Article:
Why Republican Mayor In Indiana Isn't Cheering On Climate Agreement Withdrawal As mayor of Carmel, Ind., James Brainard is working to combat climate change. NPR's Lulu Garcia-Navarro asks the longtime Republican why climate change is important to him and his city.

Why Republican Mayor In Indiana Isn't Cheering On Climate Agreement Withdrawal

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Let's turn now to Indiana. James Brainard is the Republican mayor of Carmel just outside of Indianapolis. And he joins us from member station WFYI. Thanks for being with us.

JAMES BRAINARD: Oh, it's great to be with you.

GARCIA-NAVARRO: When people think of climate change, I think the first image is of rising sea levels, of islands disappearing and coastal cities being inundated. What's the big concern for you there in Indiana?

BRAINARD: Well, I think that's a concern, too, because we see ourselves as a part of the country and the world. And we realize if there's that sort of displacement, we're at risk for all sorts of bad things. There's also the frequency and intensity of storms in this area, tornadoes. There's the changing climate patterns, which seems to lead to the evolution of new pests in the fields outside our metro areas. All these things, I think, are on people's mind.

GARCIA-NAVARRO: So I take it that you are not pleased with President Trump's decision to withdraw from the Paris Agreement.

BRAINARD: No, I absolutely think he's wrong. I think that it's a failure of U.S. leadership at the federal level. But I want to make a point. The mayors of the United States have been working since 2005. Over 1,200 mayors signed the U.S. Conference of Mayors Climate Protection Agreement. And a third of these mayors were Republican, probably two thirds Democrats - doesn't matter. And we all made a commitment to reduce the carbon emissions in our cities. And these mayors together represent about 85 percent of the Earth's population and should be able to meet the goals of the Paris Accord.

GARCIA-NAVARRO: Tell me about some of the climate change initiatives that you've enacted there in Carmel.

BRAINARD: First of all, we're trying to - taking a car city, a city that was designed for cars, and turning it into a walkable city so that the average driver is in his car maybe a few minutes a day as opposed to U.S. average of two hours or a hundred miles. We've switched out almost all of our street lights to LEDs, getting a great return on investment as well. We've created over a thousand acres of parkland. We have a street tree program. I did an executive order almost 12 years ago requiring all of our fleet vehicles to be hybrids or alternative fuel vehicles. We're experimenting with hydrogen trucks for our street department. I can go on, but we're doing a lot of things in our city.

GARCIA-NAVARRO: How do you engage with climate skeptics or climate change deniers in Carmel? What do you tell them?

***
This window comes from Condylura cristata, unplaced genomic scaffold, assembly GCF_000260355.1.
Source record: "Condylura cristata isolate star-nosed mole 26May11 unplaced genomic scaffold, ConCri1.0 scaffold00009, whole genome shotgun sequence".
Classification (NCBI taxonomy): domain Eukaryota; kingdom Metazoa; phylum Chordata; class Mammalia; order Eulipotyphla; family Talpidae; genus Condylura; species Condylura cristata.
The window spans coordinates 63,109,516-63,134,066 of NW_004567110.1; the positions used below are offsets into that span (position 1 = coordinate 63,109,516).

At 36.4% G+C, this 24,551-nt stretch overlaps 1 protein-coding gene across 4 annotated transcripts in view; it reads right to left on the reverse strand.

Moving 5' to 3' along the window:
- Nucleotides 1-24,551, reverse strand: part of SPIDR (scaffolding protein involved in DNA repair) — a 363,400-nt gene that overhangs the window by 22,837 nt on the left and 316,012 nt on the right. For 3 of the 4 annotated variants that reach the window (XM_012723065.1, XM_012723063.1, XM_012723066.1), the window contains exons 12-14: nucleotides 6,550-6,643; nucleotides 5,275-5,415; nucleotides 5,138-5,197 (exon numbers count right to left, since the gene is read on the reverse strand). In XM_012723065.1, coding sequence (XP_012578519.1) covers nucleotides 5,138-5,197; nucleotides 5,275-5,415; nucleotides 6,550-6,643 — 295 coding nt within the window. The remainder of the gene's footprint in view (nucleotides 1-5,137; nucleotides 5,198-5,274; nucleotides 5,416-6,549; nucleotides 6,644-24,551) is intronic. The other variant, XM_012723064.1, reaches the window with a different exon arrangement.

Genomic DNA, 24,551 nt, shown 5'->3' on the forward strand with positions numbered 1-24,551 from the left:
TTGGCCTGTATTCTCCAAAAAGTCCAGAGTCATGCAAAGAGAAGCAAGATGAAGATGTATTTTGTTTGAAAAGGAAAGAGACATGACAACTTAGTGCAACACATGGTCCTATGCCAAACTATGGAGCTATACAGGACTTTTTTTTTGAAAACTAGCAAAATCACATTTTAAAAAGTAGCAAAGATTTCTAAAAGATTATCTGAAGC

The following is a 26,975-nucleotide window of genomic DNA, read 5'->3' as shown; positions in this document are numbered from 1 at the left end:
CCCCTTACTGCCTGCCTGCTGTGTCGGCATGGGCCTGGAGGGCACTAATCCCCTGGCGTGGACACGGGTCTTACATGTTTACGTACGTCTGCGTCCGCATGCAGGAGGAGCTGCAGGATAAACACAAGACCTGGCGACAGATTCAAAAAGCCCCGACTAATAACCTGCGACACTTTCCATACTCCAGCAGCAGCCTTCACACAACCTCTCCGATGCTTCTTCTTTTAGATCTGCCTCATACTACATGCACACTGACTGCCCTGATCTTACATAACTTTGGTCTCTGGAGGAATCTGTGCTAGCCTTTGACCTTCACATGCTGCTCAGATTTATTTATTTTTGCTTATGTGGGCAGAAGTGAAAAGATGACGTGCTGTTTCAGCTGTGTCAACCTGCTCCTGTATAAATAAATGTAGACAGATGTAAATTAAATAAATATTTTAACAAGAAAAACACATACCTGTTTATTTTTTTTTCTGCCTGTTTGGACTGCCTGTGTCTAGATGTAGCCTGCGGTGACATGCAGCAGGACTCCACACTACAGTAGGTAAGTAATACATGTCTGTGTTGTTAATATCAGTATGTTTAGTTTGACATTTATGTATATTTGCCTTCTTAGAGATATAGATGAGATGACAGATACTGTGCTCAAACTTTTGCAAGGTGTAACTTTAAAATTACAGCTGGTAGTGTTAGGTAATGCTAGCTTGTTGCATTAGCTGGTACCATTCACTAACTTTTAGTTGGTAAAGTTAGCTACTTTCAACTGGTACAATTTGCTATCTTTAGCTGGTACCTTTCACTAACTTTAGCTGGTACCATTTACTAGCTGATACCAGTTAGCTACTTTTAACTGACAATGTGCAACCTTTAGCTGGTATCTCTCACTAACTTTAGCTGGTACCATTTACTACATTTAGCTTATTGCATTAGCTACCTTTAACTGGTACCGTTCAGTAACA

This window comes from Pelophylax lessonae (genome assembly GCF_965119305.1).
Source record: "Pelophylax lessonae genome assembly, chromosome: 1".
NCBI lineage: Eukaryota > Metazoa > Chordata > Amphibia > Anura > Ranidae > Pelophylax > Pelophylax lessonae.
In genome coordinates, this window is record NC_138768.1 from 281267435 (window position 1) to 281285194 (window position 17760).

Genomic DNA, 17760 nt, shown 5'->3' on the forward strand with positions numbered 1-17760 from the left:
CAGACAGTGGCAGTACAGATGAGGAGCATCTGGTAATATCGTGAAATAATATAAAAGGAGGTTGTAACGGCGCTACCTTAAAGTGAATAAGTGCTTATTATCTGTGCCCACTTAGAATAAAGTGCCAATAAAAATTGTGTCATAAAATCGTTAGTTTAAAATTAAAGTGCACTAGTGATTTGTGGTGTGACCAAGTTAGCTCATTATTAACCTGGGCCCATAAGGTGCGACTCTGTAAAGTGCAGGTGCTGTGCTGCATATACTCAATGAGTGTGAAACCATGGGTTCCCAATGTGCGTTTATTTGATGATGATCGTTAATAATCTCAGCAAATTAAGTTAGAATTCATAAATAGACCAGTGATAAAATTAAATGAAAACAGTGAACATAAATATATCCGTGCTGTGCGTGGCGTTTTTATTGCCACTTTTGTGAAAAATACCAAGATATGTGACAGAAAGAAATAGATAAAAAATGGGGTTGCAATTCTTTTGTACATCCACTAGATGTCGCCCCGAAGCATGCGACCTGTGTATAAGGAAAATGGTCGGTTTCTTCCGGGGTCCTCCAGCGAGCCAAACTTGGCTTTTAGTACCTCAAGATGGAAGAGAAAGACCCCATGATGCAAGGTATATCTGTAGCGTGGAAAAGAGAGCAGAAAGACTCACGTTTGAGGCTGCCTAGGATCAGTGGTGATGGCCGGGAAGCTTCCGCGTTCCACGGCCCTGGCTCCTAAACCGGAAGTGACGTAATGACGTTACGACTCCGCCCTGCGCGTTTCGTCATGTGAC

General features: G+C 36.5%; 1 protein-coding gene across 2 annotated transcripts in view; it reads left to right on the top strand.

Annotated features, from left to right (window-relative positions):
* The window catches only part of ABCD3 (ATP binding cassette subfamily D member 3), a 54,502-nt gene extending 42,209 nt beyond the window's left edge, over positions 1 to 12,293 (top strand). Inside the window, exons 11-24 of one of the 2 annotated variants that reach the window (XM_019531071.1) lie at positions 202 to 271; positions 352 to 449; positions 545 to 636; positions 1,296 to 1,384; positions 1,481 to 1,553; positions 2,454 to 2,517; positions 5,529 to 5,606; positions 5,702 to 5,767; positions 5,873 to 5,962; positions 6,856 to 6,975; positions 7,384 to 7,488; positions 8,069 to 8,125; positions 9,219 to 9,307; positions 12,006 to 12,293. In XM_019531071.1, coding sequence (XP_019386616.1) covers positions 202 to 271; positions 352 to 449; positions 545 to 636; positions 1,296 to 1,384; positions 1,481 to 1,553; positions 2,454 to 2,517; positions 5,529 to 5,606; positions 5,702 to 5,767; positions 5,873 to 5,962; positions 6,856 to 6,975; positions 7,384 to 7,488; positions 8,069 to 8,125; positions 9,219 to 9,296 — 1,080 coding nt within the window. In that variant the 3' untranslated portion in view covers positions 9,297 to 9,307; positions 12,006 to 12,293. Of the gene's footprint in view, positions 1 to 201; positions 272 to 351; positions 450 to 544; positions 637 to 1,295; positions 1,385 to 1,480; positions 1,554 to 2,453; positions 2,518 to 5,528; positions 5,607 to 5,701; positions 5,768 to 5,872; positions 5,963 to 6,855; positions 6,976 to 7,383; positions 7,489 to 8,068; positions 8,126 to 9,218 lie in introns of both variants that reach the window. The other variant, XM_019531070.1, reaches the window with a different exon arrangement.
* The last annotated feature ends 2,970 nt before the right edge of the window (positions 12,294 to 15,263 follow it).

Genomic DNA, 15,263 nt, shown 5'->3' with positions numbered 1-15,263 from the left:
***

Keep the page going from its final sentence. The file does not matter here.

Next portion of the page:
BRAINARD: Well, I say there's lots of different ways to get to the same endpoint. I talk about our LED street light replacement program, where we spend almost a million dollars to replace all our streetlights. And they say, why'd you spend that money? I say, well, we're getting a 22 percent return on investment annually in the lower electricity costs. That usually makes them happy. Or if we talk about jobs or we talk about national defense and not being dependent upon other countries for fossil fuels that we might need in a war or other conflict - there are so many other reasons, job creation being one of them that gets us to the same endpoint.

GARCIA-NAVARRO: Do you think the Republicans have missed an opportunity to engage with this issue on that level - talking about jobs, talking about opportunities?

BRAINARD: Absolutely. I think some Republicans have. The administration has missed a political opportunity to expand their base. They're speaking to a very small portion of the Republican base, and it's a big missed opportunity for them.

GARCIA-NAVARRO: You engaged with President Obama and the Democrats on this issue. Explain how you did that.

BRAINARD: I was asked by the State Department to travel to India and Germany and meet with mayors in those countries to talk about what the U.S. is doing and, in the case of India, to encourage those local mayors to influence President Modi of India to actually come to Paris and sign the agreement. That was up in the air for a long period of time.

You know, what the mayors in India told me, for instance, was that the U.S.'s leadership means a lot. It helps them get to where they want to be, and that's probably my greatest fear with this change, is that some of these countries won't come along. And so my message to those mayors I spoke with in India today would be - simply because the federal government isn't going to make progress, our mayors are going to continue to make progress. We're going to keep our word. We're going to honor the commitments made and continue to improve the air quality and reduce our carbon emissions in each of our cities.

GARCIA-NAVARRO: Mayor James Brainard of Carmel, Ind., thank you so much.

BRAINARD: Well, thank you. It was great being with you.

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